A patient comes in for a primary care visit to be seen for his chronic conditions of hypertension, hyperlipidemia and gastroesophageal reflux disease (GERD). The provider documents that four weeks prior to the encounter the patient had tested positive for COVID-19 and isolated for fourteen days. She also documents that the patient has not received a repeat COVID test. The patient’s chronic conditions are reviewed, and medications of amlodipine, atorvastatin and omeprazole are adjusted appropriately. 

I10 – Essential (primary) hypertension

E87.5 – Hyperlipidemia, unspecified

K21.9 – Gastro-esophageal reflux disease without esophagitis

Query – This documentation presents a query opportunity. Per AHA Coding Clinic 2nd Quarter 2020, page 12, to identify COVID-19 in a history status, the provider must document that the patient no longer has the virus. It cannot be based on a timeframe alone. It is unclear if the physician has determined if the infection is still present, especially since the patient has not undergone additional COVID-19 testing. For organizations that currently do not have a query process in place for these outpatient encounters, we recommend that you consider developing this process as part of your CDI program. For help with this, review to the ACDIS/AHIMA’s “Guidelines for Achieving a Compliant Query Process.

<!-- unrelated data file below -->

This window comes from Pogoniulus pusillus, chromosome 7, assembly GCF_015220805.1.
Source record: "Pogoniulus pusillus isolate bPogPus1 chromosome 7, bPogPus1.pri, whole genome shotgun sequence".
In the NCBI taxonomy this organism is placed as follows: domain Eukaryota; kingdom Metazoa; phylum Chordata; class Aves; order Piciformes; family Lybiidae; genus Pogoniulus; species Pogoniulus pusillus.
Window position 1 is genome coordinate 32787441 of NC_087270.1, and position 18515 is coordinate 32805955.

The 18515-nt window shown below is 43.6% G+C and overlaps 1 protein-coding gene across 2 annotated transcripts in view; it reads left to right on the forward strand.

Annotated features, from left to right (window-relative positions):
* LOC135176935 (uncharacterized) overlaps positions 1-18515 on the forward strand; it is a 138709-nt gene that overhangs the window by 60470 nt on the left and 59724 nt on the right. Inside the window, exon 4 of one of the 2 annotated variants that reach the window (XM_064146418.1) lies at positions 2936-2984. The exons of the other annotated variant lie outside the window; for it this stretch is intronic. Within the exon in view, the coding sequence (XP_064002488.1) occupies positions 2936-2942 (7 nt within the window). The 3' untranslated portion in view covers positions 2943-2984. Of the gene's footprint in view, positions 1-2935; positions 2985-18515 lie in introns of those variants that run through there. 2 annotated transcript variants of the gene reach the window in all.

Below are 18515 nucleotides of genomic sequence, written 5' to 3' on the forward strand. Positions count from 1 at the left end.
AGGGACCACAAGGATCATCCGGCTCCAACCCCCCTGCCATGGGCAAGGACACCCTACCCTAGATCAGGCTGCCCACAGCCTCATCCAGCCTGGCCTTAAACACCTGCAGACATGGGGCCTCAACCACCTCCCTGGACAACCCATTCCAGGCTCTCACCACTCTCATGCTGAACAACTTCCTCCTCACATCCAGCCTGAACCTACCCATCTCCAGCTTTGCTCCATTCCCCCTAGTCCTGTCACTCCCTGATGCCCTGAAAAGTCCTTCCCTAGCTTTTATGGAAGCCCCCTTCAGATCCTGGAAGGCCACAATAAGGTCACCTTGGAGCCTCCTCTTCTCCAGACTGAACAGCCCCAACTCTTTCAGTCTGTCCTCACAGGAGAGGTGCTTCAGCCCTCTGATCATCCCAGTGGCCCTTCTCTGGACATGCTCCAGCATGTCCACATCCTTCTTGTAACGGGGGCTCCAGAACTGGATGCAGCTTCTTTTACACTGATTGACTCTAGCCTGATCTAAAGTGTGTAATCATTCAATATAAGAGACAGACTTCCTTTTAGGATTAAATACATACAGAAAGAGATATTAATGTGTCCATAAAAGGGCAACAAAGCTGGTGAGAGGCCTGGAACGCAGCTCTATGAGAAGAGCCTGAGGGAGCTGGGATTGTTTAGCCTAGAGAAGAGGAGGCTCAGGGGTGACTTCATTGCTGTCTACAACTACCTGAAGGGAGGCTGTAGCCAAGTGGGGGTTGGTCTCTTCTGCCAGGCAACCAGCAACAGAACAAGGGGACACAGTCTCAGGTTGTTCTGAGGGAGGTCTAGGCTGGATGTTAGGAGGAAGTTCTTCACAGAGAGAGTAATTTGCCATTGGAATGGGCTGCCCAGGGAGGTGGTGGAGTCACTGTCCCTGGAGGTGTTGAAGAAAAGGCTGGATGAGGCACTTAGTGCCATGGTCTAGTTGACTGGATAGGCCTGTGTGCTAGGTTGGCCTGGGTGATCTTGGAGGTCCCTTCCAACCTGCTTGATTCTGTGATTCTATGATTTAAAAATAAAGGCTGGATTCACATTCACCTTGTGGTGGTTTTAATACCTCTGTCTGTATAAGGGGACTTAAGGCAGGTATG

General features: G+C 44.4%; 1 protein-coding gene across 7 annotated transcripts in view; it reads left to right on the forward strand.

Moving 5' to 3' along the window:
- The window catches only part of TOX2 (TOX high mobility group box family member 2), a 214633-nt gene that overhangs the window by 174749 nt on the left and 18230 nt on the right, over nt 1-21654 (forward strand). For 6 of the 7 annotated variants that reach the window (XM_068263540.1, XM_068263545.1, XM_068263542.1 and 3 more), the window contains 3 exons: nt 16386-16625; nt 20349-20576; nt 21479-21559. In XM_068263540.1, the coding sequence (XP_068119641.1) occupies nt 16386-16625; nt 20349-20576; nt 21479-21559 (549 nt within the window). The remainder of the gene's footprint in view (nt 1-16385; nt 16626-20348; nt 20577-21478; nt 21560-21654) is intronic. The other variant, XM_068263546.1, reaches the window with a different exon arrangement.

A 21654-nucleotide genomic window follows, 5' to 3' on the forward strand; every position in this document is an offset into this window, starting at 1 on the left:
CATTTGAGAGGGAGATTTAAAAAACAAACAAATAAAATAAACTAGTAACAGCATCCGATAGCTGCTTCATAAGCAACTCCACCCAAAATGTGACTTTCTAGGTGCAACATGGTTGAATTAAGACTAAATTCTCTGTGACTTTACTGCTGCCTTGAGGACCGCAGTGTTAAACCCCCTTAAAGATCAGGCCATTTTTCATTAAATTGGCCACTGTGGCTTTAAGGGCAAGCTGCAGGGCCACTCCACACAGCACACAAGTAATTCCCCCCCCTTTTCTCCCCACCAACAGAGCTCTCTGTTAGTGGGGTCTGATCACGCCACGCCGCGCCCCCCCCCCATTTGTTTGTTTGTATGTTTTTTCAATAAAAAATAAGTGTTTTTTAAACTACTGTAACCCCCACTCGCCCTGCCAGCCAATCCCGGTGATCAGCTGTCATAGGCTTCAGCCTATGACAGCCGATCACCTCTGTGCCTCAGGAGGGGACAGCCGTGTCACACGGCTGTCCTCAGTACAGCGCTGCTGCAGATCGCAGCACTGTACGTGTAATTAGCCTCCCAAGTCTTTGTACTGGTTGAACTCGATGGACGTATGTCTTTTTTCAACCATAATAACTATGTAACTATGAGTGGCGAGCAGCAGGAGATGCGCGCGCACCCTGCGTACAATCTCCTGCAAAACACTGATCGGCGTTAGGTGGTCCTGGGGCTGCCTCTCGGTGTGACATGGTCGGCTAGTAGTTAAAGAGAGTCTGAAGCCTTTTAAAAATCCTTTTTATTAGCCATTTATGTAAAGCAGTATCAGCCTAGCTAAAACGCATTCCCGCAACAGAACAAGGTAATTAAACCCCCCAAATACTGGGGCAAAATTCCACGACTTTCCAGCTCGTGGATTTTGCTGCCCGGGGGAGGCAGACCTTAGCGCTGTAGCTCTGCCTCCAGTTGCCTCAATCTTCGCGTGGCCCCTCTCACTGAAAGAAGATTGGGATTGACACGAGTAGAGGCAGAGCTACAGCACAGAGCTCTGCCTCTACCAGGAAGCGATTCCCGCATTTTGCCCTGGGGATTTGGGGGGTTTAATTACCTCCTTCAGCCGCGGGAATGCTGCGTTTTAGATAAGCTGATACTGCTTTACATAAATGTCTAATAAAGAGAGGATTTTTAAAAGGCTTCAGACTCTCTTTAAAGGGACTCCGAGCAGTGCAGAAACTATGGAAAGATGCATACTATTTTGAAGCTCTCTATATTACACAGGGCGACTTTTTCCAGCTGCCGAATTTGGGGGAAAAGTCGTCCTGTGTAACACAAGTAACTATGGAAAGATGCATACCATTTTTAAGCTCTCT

Family history of COVID-19

A nineteen-year-old patient is brought to Urgent Care for a cough, runny nose and sore throat. The provider notes the patient typically has these symptoms in the spring due to allergies. He also notes that the patient attended a wedding with his parents and that his father had been positive for COVID-19 but did receive a negative test two weeks prior to attending the wedding. After workup, the provider reports final diagnoses of acute sinusitis and family history of COVID-19.

J01.90 – Acute sinusitis, unspecified